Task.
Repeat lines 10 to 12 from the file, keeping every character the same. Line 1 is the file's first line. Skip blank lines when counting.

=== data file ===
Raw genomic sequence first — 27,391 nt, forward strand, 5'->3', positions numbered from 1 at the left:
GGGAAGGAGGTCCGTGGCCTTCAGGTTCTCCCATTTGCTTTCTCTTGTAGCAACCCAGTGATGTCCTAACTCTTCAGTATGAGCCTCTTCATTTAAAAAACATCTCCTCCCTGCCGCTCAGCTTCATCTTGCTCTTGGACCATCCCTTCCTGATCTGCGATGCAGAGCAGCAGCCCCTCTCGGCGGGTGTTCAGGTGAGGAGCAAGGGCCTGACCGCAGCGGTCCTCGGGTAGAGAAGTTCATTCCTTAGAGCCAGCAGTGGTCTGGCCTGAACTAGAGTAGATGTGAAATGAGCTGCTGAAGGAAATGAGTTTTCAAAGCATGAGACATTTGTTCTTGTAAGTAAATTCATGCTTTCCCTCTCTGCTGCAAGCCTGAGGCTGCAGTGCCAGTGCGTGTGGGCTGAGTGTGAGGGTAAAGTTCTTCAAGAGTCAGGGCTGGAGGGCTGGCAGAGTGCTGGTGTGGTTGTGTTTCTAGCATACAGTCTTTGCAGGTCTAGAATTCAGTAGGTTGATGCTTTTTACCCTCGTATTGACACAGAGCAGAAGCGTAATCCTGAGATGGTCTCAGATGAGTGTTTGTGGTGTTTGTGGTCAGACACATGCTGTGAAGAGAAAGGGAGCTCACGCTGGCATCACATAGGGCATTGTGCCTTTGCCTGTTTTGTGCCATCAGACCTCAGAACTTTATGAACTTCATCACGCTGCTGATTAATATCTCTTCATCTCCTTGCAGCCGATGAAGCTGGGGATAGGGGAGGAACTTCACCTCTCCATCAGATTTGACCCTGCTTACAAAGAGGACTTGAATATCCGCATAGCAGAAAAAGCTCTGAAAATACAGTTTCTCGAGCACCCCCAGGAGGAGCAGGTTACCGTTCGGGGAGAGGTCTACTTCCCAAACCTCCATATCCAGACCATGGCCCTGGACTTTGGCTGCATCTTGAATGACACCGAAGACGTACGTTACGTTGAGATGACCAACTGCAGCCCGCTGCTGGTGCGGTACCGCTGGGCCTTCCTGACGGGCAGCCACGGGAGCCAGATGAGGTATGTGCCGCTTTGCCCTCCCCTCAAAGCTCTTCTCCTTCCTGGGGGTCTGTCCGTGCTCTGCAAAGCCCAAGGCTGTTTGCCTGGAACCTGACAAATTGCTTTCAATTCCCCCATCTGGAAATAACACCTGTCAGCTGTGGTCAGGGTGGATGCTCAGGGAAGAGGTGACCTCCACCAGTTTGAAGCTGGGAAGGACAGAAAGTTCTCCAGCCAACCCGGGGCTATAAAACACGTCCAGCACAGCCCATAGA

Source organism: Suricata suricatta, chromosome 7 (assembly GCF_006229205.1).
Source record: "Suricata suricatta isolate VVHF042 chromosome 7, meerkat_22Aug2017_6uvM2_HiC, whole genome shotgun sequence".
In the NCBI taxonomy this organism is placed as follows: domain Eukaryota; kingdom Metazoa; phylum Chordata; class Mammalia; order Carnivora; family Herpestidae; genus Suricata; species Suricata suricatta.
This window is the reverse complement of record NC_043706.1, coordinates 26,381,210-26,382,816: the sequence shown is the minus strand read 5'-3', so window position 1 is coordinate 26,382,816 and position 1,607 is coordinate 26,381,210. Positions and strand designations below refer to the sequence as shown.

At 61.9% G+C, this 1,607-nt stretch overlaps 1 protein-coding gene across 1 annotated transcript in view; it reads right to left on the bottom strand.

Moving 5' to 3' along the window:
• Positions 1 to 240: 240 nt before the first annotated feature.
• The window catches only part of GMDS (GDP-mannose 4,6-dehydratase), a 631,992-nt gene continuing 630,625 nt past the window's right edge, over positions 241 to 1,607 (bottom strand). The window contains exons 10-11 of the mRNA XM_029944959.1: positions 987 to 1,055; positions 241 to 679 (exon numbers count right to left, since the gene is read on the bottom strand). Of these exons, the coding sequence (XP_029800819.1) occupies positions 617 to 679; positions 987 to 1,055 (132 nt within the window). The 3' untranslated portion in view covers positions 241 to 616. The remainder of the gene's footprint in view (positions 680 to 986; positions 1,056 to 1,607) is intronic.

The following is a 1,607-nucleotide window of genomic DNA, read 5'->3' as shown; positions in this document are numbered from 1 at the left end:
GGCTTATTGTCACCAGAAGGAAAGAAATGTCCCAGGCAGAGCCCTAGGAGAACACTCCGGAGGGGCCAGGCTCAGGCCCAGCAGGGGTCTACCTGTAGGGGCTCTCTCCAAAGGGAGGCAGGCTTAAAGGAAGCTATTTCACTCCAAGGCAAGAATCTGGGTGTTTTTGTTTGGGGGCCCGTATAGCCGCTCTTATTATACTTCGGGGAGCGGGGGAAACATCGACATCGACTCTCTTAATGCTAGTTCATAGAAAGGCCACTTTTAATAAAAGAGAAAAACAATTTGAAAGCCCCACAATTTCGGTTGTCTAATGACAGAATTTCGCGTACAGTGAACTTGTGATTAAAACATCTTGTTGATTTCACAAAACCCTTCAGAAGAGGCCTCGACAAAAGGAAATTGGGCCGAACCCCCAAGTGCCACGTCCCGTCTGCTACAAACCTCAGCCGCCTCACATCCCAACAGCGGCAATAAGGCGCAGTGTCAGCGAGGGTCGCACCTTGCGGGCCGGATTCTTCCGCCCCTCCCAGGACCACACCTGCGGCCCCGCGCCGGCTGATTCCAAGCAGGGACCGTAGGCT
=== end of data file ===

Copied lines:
• The window catches only part of GMDS (GDP-mannose 4,6-dehydratase), a 631,992-nt gene continuing 630,625 nt past the window's right edge, over positions 241 to 1,607 (bottom strand). The window contains exons 10-11 of the mRNA XM_029944959.1: positions 987 to 1,055; positions 241 to 679 (exon numbers count right to left, since the gene is read on the bottom strand). Of these exons, the coding sequence (XP_029800819.1) occupies positions 617 to 679; positions 987 to 1,055 (132 nt within the window). The 3' untranslated portion in view covers positions 241 to 616. The remainder of the gene's footprint in view (positions 680 to 986; positions 1,056 to 1,607) is intronic.

The following is a 1,607-nucleotide window of genomic DNA, read 5'->3' as shown; positions in this document are numbered from 1 at the left end:
GGCTTATTGTCACCAGAAGGAAAGAAATGTCCCAGGCAGAGCCCTAGGAGAACACTCCGGAGGGGCCAGGCTCAGGCCCAGCAGGGGTCTACCTGTAGGGGCTCTCTCCAAAGGGAGGCAGGCTTAAAGGAAGCTATTTCACTCCAAGGCAAGAATCTGGGTGTTTTTGTTTGGGGGCCCGTATAGCCGCTCTTATTATACTTCGGGGAGCGGGGGAAACATCGACATCGACTCTCTTAATGCTAGTTCATAGAAAGGCCACTTTTAATAAAAGAGAAAAACAATTTGAAAGCCCCACAATTTCGGTTGTCTAATGACAGAATTTCGCGTACAGTGAACTTGTGATTAAAACATCTTGTTGATTTCACAAAACCCTTCAGAAGAGGCCTCGACAAAAGGAAATTGGGCCGAACCCCCAAGTGCCACGTCCCGTCTGCTACAAACCTCAGCCGCCTCACATCCCAACAGCGGCAATAAGGCGCAGTGTCAGCGAGGGTCGCACCTTGCGGGCCGGATTCTTCCGCCCCTCCCAGGACCACACCTGCGGCCCCGCGCCGGCTGATTCCAAGCAGGGACCGTAGGCT